Credit Card Debt Is on the Rise - Is Yours?

Jill Jaracz
January 29, 2018
Is Your Credit Card Debt Rising

It's the beginning of a new year, which means you see a lot of personal finance advice on how to create financial goals for the year that help you build your personal wealth. Usually this advice includes getting rid of as much credit card debt as possible.

Unfortunately, more Americans don't seem to be heeding this advice. The Consumer Finance Protection Bureau (CFPB) recently released its biennial report on the credit card market and found that since its 2015 report, the average consumer's credit card debt had increased nine percent and has surpassed pre-recession peaks. This amounts to an average of over $4,800 per consumer.

The CFPB found that most of the credit card debt belongs to consumers who have high credit scores, with those in the Prime category having just under $9,000 in average debt. Those in the Near-prime, Subprime and Deep subprime groups have also been adding at a faster rate.

The CFPB did note that some of its credit card balance data could be from consumers who switched from making purchases by cash or check to putting them on a credit card, which they paid off every month. Still, the agency notes, at the lower credit tiers, it's more likely that consumers are adding more debt rather than shifting their payment methods.

Another way to see if consumers are in debt is to look at payment rates. This shows how much of a balance a consumer is paying. If the rate is 100 percent, it's being paid in full, while zero percent means a consumer didn't pay their bill.

Payment rates averaged about 29 percent in 2016, which is two percent higher than the previous year, but still an indicator that consumers are carrying credit card debt.

If debt levels continue to rise and payment levels don't, that could signal bad times for the average consumer, particularly if the country experiences a downturn in the economy. Why should you get rid of credit card debt once and for all? Because it's bad debt.

Debt comes in two forms, good and bad. Good debt helps you build wealth, while bad debt takes it away from you. To put that into perspective, in order to buy a house, you usually have to take out a large mortgage, on which you'll pay interest for many years. That's seen as good debt because once you're done paying it off, you'll own an asset that will hopefully increase in value.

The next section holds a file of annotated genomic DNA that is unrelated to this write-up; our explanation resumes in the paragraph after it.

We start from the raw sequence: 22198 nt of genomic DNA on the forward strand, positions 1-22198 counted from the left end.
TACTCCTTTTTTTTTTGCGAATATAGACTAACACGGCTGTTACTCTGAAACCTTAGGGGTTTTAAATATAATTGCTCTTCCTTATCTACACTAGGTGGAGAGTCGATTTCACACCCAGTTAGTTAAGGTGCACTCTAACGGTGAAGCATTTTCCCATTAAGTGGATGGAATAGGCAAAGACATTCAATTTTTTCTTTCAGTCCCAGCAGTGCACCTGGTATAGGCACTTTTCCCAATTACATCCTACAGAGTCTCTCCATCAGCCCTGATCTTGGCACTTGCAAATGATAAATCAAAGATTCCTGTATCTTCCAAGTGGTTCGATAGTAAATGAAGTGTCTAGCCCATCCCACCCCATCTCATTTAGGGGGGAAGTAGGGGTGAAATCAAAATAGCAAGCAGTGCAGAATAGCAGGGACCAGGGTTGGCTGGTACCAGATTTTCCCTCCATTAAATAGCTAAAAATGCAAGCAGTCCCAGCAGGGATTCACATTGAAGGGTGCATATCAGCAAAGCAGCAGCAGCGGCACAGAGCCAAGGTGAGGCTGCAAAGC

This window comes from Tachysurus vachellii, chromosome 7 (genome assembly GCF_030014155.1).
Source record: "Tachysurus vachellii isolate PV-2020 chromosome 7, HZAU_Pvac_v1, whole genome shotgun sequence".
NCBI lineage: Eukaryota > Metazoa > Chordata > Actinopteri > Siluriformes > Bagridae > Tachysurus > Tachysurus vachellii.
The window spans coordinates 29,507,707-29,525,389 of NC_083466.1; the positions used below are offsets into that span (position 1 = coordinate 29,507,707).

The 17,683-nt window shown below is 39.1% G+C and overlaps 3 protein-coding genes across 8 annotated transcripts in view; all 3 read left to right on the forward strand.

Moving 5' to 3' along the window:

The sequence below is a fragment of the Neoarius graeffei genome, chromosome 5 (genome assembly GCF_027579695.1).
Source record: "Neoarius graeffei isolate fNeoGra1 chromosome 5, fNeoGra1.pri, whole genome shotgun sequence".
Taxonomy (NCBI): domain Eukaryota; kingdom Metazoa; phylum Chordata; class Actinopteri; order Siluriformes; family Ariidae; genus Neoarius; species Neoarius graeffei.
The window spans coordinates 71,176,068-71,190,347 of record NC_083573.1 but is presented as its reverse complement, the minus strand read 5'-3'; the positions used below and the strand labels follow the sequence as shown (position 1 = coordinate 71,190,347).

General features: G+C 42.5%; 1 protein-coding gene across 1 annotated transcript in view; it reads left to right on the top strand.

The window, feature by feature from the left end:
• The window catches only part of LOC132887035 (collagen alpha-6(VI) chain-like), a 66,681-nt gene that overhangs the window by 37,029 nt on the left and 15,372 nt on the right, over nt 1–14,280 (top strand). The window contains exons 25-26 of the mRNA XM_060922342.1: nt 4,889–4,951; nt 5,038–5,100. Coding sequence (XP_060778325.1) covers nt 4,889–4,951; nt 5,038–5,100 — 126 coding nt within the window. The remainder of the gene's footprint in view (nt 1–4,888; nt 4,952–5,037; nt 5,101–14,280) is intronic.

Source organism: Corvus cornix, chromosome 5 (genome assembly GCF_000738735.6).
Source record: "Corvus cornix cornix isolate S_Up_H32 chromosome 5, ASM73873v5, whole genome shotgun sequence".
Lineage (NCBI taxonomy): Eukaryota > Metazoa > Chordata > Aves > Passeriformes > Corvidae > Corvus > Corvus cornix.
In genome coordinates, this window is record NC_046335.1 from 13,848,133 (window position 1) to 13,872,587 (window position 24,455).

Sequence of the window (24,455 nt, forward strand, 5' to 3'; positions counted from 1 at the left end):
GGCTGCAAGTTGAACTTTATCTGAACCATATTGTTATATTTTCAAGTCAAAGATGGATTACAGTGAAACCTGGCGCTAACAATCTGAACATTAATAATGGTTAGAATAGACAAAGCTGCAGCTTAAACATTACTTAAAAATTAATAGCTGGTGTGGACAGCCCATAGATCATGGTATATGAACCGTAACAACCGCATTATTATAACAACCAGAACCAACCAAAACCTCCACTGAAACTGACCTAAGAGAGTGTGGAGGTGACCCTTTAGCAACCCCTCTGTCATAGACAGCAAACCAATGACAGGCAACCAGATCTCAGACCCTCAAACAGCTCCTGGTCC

Bad debt, on the other hand, is borrowed cash that goes toward buying things that don't increase in value, like cars or household purchases like clothes or a TV. If you buy these things on credit and don't pay them off right away, you're paying interest on something that's decreasing in value. The longer it takes to pay off, the more you actually pay for the item in the first place. Balances on credit cards also command a higher interest rate than many other types of debt. Even a low credit card interest rate of 9.99 percent APR is high compared to other types of loans. Low rates are reserved for the top tiers of borrowers, so you could be paying anywhere from 19 to 24 percent on bad debt.

Keeping a lot of debt on credit cards not only decreases your opportunity to build personal wealth, but it can also be stressful. A 2017 survey by PricewaterhouseCoopers found that over 53 percent of workers were stressed out about the state of their finances, and this stress can snowball into other issues, like health and behavioral problems.

If you find yourself in a pile of bad debt, perhaps this year is the year to heed that advice and take yourself out of the credit card debt statistical pool.

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